confreenactAs creative Christians, one of the things that should concern us is freedom of expression and, like it or not, right now, that is under attack. I’ve never been a huge fan of the confederate flag, for example, but I also understood that it’s meaning to people was diverse and not as one dimensional as some would have us believe. I have no problem that some people are upset by it and yet to force people to remove it, is questionable, not to mention unconstitutional. When TV Land pulled The Dukes of Hazzard because the confederate flag is displayed on top of the General Lee, since let’s face it, that was the original General Lee’s flag, well let’s just say I think they were overreacting a bit. Then I heard that the Gettysburg Battlefield was removing all of the confederate flag materials from their shops, I almost lost it. What’s next, Confederate re-enactors flying flags that say “Bad Guys” on it (thanks to Bob Speck for that joke)?

I’m not arguing that the flag shouldn’t be removed from government buildings. What I am saying is free speech is still worth defending and we come against it in others at our peril. People say and do things every day that upset me profoundly, particularly the negative, nasty things people say about my faith and my God. I am frankly sick of it. I hate seeing people blaspheme the One who set me free, while seemingly bending over backwards to accommodate anything else that comes along. What people say about us, would be labeled hate speech (labeling things “hate speech” is another threat the free speech, by the way) said about any other people group. That being said, I feel the need to defend their right to say it, even though I really can’t stand what they say. Why? Because if I succeed at limiting someone else’s free speech, it’s only a matter of time before it comes back on me.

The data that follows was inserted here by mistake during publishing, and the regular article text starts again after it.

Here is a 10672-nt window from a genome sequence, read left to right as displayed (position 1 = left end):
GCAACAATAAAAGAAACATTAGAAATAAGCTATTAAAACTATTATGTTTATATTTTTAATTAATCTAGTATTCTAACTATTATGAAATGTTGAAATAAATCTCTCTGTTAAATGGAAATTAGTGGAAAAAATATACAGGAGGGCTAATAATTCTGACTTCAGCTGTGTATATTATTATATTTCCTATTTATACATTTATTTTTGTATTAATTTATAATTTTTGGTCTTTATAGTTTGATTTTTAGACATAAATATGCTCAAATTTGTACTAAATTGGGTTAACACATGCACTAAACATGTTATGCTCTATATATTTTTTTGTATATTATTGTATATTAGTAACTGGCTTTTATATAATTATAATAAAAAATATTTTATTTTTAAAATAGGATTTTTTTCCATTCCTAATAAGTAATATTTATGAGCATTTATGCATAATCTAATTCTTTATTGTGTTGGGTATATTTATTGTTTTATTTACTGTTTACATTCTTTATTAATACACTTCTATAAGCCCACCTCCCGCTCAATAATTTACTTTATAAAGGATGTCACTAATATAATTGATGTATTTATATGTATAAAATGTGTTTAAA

One of the things that made this nation great is the ability to debate, discuss and disagree without fear of reprisal. That is no longer the case. Political correctness, which looks great on the surface, might be the greatest threat to free speech we have ever seen. When we start to limit what people can say, freedom of speech goes away, and when it’s gone, it’s not coming back. There is a better way.

We were never once, anywhere, given the right not to be offended. It exists nowhere and it shouldn’t. Instead there should be a conversation between people who disagree, as people attempt to win each other over to their point of view, or at the very least come to an understanding and disagree agreeably. I fear this is ultimately what we are losing and we will miss it when it is gone.

I’ll be the first to admit, I hate what people say about my faith and my God. Should I attempt to silence them? No. I should speak the truth in love, and live to prove them wrong. 1 Peter 2:12 reminds us what offended (even persecuted) Christians should do “Live such good lives among the pagans that, though they accuse you of doing wrong, they may see your good deeds and glorify God on the day he visits us.”

Free speech is vital. Use it wisely.

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Comments
  1. Wendi says:

    Reblogged this on Art of Wendi C and commented:
    Good points made.

  2. BB says:

    I agree that we are quickly moving away from free speech. We do not have the right to tell someone what to say or how to live their life, but as followers of Christ’s teachings, we do have an obligation to know right from wrong. As I see our evolving society, very little is wrong. As Christians, we are becoming the “haters” by not agreeing with our society’s proclivity towards accepting any kind of life style or action. And, as this article states, limiting what one can say will take away the free speech we have had since the conception of our nation, and once happens, we will not be going back.

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